Are you following the Apple/Samsung patent infringement lawsuit?
I’ll admit, I’m an Apple fan. I use and enjoy their products at work and at home. The iPhone is no exception.
When you understand what it took to invent the iPhone, it’s easy to understand why Apple defends their patents so vociferously. This story in Slate walks through the entire process, giving a glimpse into Apple’s design approach most never see.
Here’s just a sample:
Put it all together and you get remarkable story about a device that, under the normal rules of business, should not have been invented. Given the popularity of the iPod and its centrality to Apple’s bottom line, Apple should have been the last company on the planet to try to build something whose explicit purpose was to kill music players. Yet Apple’s inner circle knew that one day, a phone maker would solve the interface problem, creating a universal device that could make calls, play music and videos, and do everything else, too — a device that would eat the iPod’s lunch. Apple’s only chance at staving off that future was to invent the iPod killer itself. More than this simple business calculation, though, Apple’s brass saw the phone as an opportunity for real innovation. ‘We wanted to build a phone for ourselves,’ Scott Forstall, who heads the team that built the phone’s operating system, said at the trial. ‘We wanted to build a phone that we loved.’”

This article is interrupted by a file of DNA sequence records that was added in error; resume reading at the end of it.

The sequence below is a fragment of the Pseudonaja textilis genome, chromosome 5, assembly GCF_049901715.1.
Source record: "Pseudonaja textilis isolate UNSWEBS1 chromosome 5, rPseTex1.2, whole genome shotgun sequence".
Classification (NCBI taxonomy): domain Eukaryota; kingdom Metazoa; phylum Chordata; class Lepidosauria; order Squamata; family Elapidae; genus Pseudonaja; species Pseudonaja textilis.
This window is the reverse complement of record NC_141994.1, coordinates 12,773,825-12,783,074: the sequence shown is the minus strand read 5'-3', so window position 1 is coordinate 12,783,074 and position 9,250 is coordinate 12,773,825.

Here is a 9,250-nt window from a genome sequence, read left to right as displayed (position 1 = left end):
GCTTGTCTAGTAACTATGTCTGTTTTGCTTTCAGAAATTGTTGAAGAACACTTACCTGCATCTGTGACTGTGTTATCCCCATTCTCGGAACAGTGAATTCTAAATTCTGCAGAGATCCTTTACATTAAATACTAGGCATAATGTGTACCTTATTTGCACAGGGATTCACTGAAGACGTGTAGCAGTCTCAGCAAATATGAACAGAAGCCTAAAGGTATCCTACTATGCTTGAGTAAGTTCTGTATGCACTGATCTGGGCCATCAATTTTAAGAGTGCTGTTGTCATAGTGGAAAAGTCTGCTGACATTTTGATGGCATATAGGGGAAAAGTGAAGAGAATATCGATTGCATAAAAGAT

How CEOs lead the corporate culture
With that context, it’s easy to understand why Apple CEO Tim Cook made this statement:
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For us this lawsuit has always been about something much more important than patents or money. It’s about values. We value originality and innovation and pour our lives into making the best products on Earth. And we do this to delight our customers, not for competitors to flagrantly copy.”
That’s from an internal memo from Mr. Cook to Apple employees. When I say CEOs must lead the culture in their organizations, this is what I mean. What a powerful statement on the importance of values to Apple – leadership will defend those values, even in a court of law.
Who leads the culture in your organization? Does your CEO take a stand on your culture?
You can find more from Derek Irvine on his Recognize This! blog.